October 21, 2012
The attack in Benghazi, which killed Ambassador Chris Stevens and three other Americans, was practically the only foreign policy issue to come up in the second presidential debate, and it's sure to come up again in Monday's final debate, which will be entirely devoted to foreign policy.
October 8, 2012, Vol. 18, No. 04
I recently visited Vietnam, primarily because of my interest in its history—and in particular the two Vietnam wars of the 20th century, the first one pitting the Viet Minh against the French and their local allies, the second pitting North Vietnam and the Viet Cong against the United States and South Vietnam. In the process of traveling across the country, from Hanoi in the north, to Hue in the center, and Ho Chi Minh City (née Saigon) in the south, I also learned something of its current achievements and challenges.
September 28, 2012
By Michael R. Gordon and Bernard E. Trainor
(Pantheon, 779 pages, $35)
It is hard now, with the war consigned down the memory hole, to believe that some 1.5 million American military personnel served in and around Iraq from 2003 to 2011. Of that total, according to official statistics, 4,475 made the ultimate sacrifice. Another 32,225 were wounded in action, many seriously. Then, too, there were the diplomats, intelligence operatives, even contractors: All played a vital role in America's costliest conflict since Vietnam.
September 27, 2012
By Michael Doran and Max Boot
WHETHER you agree or disagree with President Obama, there is no doubt that he has formulated a coherent approach to the use of American power. The Obama Doctrine involves getting into a conflict zone and getting out fast without ground wars or extended military occupations. This approach proved its effectiveness in Libya last year.
September 26, 2012
Interviewee: Max Boot, Jeane J. Kirkpatrick Senior Fellow for National Security Studies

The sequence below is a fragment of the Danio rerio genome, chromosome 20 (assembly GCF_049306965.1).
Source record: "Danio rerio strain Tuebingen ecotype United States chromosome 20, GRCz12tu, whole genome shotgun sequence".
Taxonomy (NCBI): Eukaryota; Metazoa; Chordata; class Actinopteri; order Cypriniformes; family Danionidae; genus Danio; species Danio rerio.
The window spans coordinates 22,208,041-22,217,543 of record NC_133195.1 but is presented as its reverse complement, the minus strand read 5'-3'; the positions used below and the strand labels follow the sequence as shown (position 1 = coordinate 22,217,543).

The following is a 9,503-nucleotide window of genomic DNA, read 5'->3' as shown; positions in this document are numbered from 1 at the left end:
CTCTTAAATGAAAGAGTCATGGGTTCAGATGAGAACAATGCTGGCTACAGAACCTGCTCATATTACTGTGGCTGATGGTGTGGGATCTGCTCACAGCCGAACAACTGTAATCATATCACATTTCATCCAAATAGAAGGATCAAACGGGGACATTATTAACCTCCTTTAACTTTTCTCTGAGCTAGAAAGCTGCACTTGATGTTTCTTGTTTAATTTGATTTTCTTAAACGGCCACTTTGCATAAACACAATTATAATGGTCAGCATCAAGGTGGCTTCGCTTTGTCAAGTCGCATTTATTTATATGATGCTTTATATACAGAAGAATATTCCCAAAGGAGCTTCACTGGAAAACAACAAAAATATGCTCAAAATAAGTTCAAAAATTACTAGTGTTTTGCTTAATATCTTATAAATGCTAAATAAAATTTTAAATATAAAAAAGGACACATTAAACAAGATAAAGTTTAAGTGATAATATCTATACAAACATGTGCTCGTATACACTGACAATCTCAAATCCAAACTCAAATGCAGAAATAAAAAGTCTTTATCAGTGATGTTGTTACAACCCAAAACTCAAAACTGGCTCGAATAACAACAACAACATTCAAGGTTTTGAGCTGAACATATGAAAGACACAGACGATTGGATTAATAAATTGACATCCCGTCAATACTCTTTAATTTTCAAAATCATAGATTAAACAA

Interviewer: Bernard Gwertzman, Consulting Editor
President Obama has withdrawn the last of the so-called 30,000 "surge troops" he sent to Afghanistan in 2009 and 2010, but Max Boot, a veteran military analyst for CFR, says there are "huge uncertainties about the outcome" in the country. He says that "we certainly do not have the sense of victory in sight that we saw in Iraq when the surge troops were pulled out of there." Even though President Obama campaigned in 2008 on a platform of bolstering forces in Afghanistan, "he has done very little to rally public support for the war effort, again because I think he's fundamentally ambivalent about the war himself," Boot says. He also says there are significant questions about long-term U.S. commitment "because neither President Obama nor [Republican presidential nominee] Governor Mitt Romney is eager to talk about Afghanistan."
October 1, 2012, Vol. 18, No. 03
Things are getting ugly in Afghanistan. Taliban insurgents somehow managed to penetrate the coalition’s main base in Helmand Province, Camp Bastion, and blow up six Marine Corps Harrier jump jets and damage two others, making this the greatest single-day loss of American warplanes since the Vietnam war. (The Harrier squadron commander, Lt. Col. Christopher Raible, was killed in the attack.) Another Taliban suicide bomber struck in Kabul, killing a dozen people, including contract workers for the U.S. embassy. Oh, and there have been more “green on blue” killings, bringing to 51 (and counting) the number of coalition troops killed this year by Afghan security personnel.